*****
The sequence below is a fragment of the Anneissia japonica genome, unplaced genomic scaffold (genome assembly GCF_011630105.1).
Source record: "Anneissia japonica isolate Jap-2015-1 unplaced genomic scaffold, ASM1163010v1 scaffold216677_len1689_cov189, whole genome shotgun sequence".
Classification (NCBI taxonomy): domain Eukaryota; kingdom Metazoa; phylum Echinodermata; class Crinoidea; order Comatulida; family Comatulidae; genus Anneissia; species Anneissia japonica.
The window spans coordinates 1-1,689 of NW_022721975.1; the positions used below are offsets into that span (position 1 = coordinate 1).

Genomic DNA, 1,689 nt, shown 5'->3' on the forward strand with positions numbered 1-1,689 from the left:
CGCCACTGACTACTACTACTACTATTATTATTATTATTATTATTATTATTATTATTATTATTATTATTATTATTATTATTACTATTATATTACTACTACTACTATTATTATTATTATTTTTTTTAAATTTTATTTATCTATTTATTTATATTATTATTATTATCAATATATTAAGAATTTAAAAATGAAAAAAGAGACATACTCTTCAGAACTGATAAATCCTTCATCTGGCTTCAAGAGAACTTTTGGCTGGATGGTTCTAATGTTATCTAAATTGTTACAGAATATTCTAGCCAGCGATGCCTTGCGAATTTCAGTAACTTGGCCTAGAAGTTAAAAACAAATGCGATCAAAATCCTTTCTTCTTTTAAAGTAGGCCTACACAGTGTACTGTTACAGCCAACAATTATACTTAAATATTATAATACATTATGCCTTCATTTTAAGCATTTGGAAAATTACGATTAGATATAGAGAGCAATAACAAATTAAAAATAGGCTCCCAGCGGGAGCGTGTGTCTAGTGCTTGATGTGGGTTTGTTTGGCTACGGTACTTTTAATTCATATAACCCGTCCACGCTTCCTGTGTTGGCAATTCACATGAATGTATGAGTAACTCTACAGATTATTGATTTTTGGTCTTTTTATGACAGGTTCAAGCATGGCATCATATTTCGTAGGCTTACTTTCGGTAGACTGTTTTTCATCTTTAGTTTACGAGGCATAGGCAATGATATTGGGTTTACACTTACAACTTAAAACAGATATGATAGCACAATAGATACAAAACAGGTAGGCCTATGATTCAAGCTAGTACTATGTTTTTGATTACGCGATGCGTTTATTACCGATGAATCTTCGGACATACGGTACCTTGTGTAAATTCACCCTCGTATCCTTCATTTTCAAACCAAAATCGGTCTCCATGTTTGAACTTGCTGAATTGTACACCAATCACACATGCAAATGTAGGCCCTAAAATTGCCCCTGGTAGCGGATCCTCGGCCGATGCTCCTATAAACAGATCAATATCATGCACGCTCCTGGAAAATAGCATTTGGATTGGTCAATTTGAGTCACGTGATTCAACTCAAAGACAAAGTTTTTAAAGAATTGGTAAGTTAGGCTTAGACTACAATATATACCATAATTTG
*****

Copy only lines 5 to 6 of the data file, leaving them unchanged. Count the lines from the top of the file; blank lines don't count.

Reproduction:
Genomic DNA, 1,689 nt, shown 5'->3' on the forward strand with positions numbered 1-1,689 from the left:
CGCCACTGACTACTACTACTACTATTATTATTATTATTATTATTATTATTATTATTATTATTATTATTATTATTATTATTACTATTATATTACTACTACTACTATTATTATTATTATTTTTTTTAAATTTTATTTATCTATTTATTTATATTATTATTATTATCAATATATTAAGAATTTAAAAATGAAAAAAGAGACATACTCTTCAGAACTGATAAATCCTTCATCTGGCTTCAAGAGAACTTTTGGCTGGATGGTTCTAATGTTATCTAAATTGTTACAGAATATTCTAGCCAGCGATGCCTTGCGAATTTCAGTAACTTGGCCTAGAAGTTAAAAACAAATGCGATCAAAATCCTTTCTTCTTTTAAAGTAGGCCTACACAGTGTACTGTTACAGCCAACAATTATACTTAAATATTATAATACATTATGCCTTCATTTTAAGCATTTGGAAAATTACGATTAGATATAGAGAGCAATAACAAATTAAAAATAGGCTCCCAGCGGGAGCGTGTGTCTAGTGCTTGATGTGGGTTTGTTTGGCTACGGTACTTTTAATTCATATAACCCGTCCACGCTTCCTGTGTTGGCAATTCACATGAATGTATGAGTAACTCTACAGATTATTGATTTTTGGTCTTTTTATGACAGGTTCAAGCATGGCATCATATTTCGTAGGCTTACTTTCGGTAGACTGTTTTTCATCTTTAGTTTACGAGGCATAGGCAATGATATTGGGTTTACACTTACAACTTAAAACAGATATGATAGCACAATAGATACAAAACAGGTAGGCCTATGATTCAAGCTAGTACTATGTTTTTGATTACGCGATGCGTTTATTACCGATGAATCTTCGGACATACGGTACCTTGTGTAAATTCACCCTCGTATCCTTCATTTTCAAACCAAAATCGGTCTCCATGTTTGAACTTGCTGAATTGTACACCAATCACACATGCAAATGTAGGCCCTAAAATTGCCCCTGGTAGCGGATCCTCGGCCGATGCTCCTATAAACAGATCAATATCATGCACGCTCCTGGAAAATAGCATTTGGATTGGTCAATTTGAGTCACGTGATTCAACTCAAAGACAAAGTTTTTAAAGAATTGGTAAGTTAGGCTTAGACTACAATATATACCATAATTTG